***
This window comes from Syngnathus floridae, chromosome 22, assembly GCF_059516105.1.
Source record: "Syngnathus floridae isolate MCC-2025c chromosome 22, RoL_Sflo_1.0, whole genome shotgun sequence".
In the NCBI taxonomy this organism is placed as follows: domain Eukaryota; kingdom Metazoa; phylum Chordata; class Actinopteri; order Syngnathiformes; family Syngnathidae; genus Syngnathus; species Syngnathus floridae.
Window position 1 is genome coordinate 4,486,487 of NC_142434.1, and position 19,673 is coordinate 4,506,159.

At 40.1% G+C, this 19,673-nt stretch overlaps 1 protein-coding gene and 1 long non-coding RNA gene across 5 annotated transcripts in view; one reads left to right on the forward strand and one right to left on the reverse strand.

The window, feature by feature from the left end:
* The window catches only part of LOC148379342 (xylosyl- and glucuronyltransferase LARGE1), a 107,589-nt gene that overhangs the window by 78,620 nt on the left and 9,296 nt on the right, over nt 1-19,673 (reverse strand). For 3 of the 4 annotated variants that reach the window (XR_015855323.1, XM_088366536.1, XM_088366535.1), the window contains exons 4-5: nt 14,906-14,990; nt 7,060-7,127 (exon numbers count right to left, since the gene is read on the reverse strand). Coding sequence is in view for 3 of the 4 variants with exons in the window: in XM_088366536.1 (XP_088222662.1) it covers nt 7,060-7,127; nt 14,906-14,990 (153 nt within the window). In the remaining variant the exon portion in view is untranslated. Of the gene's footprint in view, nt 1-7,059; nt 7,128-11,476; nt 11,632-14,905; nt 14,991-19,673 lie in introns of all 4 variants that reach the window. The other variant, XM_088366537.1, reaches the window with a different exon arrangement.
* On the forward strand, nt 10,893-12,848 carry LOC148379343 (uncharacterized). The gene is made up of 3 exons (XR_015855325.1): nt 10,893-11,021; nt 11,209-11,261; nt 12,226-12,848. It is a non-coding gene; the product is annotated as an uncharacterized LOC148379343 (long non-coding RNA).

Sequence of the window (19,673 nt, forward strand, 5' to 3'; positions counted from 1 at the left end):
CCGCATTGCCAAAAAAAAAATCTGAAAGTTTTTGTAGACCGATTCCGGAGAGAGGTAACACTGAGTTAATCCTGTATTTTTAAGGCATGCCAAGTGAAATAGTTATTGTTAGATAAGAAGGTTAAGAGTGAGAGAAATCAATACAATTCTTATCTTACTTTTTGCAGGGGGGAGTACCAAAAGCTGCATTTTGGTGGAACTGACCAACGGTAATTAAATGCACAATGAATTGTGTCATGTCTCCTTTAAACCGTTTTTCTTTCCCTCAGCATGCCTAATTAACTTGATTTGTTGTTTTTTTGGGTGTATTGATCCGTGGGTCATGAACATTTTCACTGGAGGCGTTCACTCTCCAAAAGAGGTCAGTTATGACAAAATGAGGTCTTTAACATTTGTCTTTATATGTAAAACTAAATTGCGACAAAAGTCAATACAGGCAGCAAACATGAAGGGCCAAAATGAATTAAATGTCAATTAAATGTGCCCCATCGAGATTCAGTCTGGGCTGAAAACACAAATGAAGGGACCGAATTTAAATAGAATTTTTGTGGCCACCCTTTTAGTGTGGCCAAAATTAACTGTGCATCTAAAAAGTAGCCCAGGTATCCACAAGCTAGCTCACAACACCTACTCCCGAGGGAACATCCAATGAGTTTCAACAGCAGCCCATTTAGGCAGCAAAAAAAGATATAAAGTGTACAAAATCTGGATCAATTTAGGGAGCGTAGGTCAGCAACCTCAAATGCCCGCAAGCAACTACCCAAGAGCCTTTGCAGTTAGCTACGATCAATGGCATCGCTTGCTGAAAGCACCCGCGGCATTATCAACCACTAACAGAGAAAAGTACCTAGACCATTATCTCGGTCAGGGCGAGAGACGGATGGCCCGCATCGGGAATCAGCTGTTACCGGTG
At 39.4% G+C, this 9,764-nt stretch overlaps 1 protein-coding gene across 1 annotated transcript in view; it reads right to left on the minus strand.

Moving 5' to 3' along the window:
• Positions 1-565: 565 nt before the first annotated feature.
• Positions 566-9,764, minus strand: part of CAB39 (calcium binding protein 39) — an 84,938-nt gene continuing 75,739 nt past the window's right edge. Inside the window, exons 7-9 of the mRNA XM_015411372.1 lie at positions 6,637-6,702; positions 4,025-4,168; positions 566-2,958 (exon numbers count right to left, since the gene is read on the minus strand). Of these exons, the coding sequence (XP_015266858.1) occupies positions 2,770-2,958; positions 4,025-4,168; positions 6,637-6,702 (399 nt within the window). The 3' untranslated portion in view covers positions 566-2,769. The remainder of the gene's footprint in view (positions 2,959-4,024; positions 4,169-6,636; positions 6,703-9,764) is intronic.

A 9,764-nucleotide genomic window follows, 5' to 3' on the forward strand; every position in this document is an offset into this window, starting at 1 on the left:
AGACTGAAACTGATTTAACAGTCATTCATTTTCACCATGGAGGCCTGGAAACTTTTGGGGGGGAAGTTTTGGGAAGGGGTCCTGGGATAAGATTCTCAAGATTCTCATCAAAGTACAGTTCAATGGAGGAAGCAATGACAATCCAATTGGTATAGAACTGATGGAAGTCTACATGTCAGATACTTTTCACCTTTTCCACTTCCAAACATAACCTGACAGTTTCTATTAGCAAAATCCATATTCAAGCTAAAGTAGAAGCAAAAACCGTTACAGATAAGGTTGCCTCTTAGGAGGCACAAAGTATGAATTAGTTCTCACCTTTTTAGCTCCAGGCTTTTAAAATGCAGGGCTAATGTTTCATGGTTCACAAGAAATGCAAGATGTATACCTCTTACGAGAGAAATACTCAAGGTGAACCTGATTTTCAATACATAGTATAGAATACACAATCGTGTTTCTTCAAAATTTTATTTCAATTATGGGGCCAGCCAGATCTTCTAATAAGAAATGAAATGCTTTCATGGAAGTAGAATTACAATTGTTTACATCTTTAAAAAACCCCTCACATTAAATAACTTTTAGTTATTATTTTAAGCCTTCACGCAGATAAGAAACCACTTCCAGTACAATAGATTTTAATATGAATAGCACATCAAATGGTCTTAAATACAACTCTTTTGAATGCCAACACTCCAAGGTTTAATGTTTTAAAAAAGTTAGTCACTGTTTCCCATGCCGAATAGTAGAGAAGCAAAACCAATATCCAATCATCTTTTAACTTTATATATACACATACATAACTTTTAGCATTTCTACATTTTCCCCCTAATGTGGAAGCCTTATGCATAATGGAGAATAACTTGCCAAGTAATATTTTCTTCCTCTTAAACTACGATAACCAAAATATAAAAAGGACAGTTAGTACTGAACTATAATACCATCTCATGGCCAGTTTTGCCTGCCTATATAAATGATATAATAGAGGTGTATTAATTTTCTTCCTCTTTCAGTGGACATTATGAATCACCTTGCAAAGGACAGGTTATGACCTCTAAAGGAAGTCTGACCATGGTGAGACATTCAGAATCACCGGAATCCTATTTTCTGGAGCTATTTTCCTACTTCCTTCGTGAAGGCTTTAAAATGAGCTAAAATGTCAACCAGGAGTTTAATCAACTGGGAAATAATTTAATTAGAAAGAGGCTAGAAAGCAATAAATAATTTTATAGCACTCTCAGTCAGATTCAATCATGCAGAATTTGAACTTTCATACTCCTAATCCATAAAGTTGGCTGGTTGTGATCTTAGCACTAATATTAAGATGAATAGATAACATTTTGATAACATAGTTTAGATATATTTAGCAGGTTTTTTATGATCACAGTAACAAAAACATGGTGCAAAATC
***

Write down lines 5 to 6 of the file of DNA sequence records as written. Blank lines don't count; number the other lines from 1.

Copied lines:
At 40.1% G+C, this 19,673-nt stretch overlaps 1 protein-coding gene and 1 long non-coding RNA gene across 5 annotated transcripts in view; one reads left to right on the forward strand and one right to left on the reverse strand.

The window, feature by feature from the left end: